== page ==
A wavelet is a wave-like oscillation with an amplitude that begins at zero, increases, and then decreases back to zero. It can typically be visualized as a "brief oscillation" like one recorded by a seismograph or heart monitor. Generally, wavelets are intentionally crafted to have specific properties that make them useful for signal processing.
In mathematics, a Fourier transform (FT) is a mathematical transform that decomposes functions depending on space or time into functions depending on spatial or temporal frequency, such as the expression of a musical chord in terms of the volumes and frequencies of its constituent notes. The term Fourier transform refers to both the frequency domain representation and the mathematical operation that associates the frequency domain representation to a function of space or time.
Fourier may refer to:
A sine wave or sinusoid is a mathematical curve that describes a smooth periodic oscillation. A sine wave is a continuous wave. It is named after the function sine, of which it is the graph. It occurs often in both pure and applied mathematics, as well as physics, engineering, signal processing and many other fields. Its most basic form as a function of time (t) is:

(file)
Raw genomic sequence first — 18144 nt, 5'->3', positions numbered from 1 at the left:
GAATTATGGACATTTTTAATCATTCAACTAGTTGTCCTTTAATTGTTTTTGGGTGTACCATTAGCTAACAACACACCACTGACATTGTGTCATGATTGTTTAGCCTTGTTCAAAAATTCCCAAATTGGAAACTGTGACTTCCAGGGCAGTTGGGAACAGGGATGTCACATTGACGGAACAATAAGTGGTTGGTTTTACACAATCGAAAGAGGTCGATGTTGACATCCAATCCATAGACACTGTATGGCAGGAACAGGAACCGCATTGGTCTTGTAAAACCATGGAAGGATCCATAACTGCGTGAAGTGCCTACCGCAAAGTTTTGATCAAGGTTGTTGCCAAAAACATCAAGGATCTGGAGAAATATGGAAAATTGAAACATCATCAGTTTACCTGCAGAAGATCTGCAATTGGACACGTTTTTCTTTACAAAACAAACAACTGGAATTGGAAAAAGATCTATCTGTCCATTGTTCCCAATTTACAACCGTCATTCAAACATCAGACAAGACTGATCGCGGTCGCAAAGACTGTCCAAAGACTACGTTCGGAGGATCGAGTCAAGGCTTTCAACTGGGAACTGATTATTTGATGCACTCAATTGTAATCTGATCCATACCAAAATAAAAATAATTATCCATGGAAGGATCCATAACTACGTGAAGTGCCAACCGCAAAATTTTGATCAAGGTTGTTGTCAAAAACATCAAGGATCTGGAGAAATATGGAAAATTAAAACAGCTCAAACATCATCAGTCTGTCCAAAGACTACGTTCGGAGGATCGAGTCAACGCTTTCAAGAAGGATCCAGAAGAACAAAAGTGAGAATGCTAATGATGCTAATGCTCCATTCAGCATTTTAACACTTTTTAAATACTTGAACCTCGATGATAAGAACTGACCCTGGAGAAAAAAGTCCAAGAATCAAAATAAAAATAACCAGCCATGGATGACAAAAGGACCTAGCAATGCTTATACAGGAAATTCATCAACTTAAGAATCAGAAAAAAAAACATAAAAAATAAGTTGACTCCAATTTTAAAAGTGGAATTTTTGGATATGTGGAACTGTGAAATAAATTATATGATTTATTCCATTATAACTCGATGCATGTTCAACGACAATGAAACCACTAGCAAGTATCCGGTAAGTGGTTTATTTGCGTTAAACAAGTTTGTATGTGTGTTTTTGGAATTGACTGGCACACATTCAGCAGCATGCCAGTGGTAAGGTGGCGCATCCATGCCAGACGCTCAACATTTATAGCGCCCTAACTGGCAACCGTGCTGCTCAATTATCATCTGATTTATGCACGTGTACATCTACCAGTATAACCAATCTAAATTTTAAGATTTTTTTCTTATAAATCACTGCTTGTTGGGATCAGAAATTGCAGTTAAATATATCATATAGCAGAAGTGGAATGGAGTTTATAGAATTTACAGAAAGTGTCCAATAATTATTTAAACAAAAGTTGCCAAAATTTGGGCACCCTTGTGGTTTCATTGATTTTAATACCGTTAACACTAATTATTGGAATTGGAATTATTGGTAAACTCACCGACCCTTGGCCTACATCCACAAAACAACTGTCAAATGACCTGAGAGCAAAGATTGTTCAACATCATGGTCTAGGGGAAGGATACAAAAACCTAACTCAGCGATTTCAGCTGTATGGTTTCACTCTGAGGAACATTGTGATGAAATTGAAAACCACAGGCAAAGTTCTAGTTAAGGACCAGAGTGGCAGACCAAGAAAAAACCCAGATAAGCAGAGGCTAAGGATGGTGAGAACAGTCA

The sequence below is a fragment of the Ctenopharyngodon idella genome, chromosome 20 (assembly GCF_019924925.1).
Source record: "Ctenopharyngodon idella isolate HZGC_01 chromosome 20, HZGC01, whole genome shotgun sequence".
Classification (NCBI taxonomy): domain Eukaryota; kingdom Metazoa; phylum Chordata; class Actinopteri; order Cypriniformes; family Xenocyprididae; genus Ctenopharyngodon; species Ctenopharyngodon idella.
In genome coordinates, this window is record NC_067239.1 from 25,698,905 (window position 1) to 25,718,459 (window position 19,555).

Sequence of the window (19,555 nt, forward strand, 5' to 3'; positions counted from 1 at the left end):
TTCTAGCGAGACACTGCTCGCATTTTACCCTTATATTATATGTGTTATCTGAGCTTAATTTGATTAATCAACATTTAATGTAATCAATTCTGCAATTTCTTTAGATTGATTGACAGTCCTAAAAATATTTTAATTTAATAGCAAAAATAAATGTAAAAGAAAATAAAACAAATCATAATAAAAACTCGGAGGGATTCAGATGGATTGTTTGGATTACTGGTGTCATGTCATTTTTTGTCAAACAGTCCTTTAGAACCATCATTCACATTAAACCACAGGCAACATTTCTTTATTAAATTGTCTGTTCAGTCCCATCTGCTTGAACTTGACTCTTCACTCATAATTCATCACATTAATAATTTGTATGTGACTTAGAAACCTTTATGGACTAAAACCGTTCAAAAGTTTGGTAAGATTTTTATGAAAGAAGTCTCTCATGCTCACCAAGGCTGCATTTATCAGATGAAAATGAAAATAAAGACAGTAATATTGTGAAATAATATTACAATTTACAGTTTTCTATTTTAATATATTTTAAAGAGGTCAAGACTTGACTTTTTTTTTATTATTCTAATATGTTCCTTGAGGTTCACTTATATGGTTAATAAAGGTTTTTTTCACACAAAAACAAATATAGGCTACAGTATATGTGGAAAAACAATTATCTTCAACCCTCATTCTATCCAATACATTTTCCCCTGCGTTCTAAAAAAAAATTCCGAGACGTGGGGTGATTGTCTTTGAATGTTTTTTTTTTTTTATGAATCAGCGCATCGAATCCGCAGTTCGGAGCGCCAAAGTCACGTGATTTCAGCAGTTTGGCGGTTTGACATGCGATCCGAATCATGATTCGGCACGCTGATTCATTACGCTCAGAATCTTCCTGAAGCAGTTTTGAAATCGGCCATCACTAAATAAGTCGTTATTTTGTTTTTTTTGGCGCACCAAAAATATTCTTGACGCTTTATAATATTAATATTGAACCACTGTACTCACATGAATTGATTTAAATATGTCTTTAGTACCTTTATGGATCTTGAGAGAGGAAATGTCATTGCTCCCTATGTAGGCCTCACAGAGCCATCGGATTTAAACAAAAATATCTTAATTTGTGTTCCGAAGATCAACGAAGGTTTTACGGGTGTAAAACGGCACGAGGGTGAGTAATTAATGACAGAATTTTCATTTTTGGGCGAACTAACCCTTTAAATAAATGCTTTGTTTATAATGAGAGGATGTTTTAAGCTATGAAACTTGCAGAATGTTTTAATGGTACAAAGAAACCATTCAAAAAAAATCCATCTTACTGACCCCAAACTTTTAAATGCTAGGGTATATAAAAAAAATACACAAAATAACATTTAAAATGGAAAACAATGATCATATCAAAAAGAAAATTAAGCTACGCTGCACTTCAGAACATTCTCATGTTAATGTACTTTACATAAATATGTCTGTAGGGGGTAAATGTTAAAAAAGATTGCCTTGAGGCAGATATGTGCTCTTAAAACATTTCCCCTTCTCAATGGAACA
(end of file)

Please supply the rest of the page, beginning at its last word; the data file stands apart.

In mathematics, Pontryagin duality is a duality between locally compact abelian groups that allows generalizing Fourier transform to all such groups, which include the circle group, the finite abelian groups, and the additive group of the integers, the real numbers, and every finite dimensional vector space over the reals or a p-adic field.
In physics, electronics, control systems engineering, and statistics, the frequency domain refers to the analysis of mathematical functions or signals with respect to frequency, rather than time. Put simply, a time-domain graph shows how a signal changes over time, whereas a frequency-domain graph shows how much of the signal lies within each given frequency band over a range of frequencies. A frequency-domain representation can also include information on the phase shift that must be applied to each sinusoid in order to be able to recombine the frequency components to recover the original time signal.
In mathematics, an almost periodic function is, loosely speaking, a function of a real number that is periodic to within any desired level of accuracy, given suitably long, well-distributed "almost-periods". The concept was first studied by Harald Bohr and later generalized by Vyacheslav Stepanov, Hermann Weyl and Abram Samoilovitch Besicovitch, amongst others. There is also a notion of almost periodic functions on locally compact abelian groups, first studied by John von Neumann.
In mathematics, the Plancherel theorem is a result in harmonic analysis, proven by Michel Plancherel in 1910. It states that the integral of a function's squared modulus is equal to the integral of the squared modulus of its frequency spectrum. That is, if is a function on the real line, and is its frequency spectrum, then